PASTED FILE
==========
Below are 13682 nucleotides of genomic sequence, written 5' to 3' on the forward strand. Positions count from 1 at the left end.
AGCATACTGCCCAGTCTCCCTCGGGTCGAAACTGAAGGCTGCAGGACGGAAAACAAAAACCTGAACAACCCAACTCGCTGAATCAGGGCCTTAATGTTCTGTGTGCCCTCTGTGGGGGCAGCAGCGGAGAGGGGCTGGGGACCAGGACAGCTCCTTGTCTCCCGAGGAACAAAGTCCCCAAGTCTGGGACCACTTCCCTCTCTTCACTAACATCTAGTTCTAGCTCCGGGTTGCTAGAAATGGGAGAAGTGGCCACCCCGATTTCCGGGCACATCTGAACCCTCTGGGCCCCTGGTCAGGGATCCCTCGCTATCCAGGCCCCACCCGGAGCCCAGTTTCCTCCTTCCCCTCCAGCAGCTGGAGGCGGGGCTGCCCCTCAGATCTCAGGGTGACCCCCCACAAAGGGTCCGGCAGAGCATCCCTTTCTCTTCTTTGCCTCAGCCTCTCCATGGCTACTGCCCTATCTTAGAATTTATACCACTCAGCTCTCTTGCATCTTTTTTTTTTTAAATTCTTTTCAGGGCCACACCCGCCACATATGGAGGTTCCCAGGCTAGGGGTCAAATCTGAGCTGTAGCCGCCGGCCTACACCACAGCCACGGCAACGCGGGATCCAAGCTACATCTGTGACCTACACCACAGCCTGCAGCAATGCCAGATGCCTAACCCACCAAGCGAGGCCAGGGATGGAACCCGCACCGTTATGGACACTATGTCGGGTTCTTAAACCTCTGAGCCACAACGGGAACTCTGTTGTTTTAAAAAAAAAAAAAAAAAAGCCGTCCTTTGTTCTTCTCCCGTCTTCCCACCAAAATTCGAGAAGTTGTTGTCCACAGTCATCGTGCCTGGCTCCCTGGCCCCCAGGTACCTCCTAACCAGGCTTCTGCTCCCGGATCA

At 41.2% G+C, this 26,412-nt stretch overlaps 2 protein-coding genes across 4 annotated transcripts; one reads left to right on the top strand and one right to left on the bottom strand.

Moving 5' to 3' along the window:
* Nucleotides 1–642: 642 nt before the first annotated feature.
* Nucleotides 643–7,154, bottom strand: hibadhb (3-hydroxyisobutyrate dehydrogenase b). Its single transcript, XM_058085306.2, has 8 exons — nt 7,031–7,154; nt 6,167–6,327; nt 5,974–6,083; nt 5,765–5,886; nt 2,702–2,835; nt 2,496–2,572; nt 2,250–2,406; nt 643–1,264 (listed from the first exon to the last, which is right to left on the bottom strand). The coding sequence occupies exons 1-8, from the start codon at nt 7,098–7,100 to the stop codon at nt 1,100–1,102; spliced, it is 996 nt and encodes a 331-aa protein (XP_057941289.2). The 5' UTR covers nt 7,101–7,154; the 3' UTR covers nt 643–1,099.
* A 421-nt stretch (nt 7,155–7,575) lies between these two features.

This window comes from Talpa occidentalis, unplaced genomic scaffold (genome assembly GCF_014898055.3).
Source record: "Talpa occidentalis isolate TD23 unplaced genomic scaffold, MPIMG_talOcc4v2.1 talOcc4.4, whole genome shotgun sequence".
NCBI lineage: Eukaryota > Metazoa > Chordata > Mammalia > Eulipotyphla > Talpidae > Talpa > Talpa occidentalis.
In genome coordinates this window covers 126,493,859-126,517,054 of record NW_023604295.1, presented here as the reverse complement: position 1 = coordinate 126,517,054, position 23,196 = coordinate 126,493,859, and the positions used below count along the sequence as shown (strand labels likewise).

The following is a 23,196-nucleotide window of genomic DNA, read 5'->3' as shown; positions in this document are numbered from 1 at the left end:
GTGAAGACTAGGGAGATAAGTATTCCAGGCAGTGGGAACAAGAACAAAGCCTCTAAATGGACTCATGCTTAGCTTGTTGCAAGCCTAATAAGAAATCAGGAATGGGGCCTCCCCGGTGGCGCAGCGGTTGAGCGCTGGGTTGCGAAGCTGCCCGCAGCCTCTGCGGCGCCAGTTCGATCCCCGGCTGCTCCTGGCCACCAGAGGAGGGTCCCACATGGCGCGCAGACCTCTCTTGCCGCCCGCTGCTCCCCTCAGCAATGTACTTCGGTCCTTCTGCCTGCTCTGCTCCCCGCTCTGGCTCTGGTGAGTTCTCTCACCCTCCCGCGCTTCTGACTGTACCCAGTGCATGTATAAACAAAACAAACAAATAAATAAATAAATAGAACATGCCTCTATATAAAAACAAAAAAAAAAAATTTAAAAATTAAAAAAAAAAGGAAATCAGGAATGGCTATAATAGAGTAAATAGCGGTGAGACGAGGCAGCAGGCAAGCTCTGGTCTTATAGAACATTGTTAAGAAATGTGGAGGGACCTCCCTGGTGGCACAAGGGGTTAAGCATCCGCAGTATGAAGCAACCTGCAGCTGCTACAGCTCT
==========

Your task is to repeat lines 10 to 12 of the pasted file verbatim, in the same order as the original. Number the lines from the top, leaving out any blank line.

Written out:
NCBI lineage: Eukaryota > Metazoa > Chordata > Mammalia > Eulipotyphla > Talpidae > Talpa > Talpa occidentalis.
In genome coordinates this window covers 126,493,859-126,517,054 of record NW_023604295.1, presented here as the reverse complement: position 1 = coordinate 126,517,054, position 23,196 = coordinate 126,493,859, and the positions used below count along the sequence as shown (strand labels likewise).

The following is a 23,196-nucleotide window of genomic DNA, read 5'->3' as shown; positions in this document are numbered from 1 at the left end: